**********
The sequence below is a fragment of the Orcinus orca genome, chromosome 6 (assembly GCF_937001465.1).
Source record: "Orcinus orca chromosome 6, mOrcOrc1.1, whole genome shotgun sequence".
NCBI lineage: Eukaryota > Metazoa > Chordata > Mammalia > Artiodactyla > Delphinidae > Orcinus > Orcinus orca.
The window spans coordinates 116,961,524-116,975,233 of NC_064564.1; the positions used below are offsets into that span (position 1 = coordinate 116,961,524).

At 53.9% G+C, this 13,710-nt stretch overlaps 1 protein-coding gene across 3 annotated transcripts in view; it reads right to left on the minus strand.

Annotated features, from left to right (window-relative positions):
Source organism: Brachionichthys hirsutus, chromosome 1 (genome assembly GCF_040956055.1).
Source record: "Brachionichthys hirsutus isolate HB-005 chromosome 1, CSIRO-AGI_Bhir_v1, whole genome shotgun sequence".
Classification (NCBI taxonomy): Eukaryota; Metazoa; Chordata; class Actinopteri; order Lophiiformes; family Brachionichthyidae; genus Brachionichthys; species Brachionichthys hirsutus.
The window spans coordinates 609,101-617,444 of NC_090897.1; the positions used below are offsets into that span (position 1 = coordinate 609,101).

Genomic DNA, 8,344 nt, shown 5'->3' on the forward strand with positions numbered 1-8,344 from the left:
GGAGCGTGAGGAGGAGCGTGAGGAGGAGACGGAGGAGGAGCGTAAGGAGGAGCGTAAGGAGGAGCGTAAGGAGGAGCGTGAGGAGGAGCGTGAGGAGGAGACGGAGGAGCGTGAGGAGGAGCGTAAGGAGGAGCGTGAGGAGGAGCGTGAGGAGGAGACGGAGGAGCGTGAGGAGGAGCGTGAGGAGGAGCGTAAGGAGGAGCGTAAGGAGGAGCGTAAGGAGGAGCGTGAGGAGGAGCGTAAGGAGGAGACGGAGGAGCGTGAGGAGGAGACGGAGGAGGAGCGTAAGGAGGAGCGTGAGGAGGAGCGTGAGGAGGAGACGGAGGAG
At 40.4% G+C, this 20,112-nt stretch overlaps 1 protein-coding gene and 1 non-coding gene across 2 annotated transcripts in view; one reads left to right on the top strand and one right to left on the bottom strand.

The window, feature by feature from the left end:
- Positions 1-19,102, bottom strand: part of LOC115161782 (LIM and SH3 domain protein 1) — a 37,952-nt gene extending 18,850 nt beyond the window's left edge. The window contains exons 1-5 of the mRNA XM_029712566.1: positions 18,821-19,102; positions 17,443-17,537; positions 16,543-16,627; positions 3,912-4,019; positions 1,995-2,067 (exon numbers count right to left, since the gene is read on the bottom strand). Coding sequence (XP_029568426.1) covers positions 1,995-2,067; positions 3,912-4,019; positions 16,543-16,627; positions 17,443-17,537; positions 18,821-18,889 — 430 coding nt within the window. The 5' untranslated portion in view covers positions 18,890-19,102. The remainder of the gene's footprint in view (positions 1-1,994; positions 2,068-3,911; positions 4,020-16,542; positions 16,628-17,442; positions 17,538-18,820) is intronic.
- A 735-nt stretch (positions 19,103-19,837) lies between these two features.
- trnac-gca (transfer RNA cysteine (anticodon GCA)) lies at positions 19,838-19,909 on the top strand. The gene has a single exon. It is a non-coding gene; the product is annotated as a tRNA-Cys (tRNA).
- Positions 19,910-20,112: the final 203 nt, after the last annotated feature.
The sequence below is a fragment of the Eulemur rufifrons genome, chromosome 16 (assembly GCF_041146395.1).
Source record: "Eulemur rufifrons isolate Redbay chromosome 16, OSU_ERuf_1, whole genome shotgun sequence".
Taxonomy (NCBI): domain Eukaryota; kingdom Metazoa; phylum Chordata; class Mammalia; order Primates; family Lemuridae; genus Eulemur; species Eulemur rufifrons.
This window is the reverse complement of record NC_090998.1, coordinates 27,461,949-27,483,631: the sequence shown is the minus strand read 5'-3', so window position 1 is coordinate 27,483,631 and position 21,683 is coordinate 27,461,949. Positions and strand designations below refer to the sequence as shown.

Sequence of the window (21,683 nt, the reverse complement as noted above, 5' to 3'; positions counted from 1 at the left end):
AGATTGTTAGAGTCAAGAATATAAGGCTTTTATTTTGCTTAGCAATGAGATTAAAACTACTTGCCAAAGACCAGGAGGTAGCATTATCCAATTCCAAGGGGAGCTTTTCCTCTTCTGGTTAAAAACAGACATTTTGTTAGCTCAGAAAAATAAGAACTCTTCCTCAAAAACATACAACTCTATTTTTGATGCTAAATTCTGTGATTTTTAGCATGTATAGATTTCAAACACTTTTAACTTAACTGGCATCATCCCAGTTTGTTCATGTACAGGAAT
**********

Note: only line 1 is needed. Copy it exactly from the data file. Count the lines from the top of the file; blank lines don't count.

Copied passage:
The sequence below is a fragment of the Orcinus orca genome, chromosome 6 (assembly GCF_937001465.1).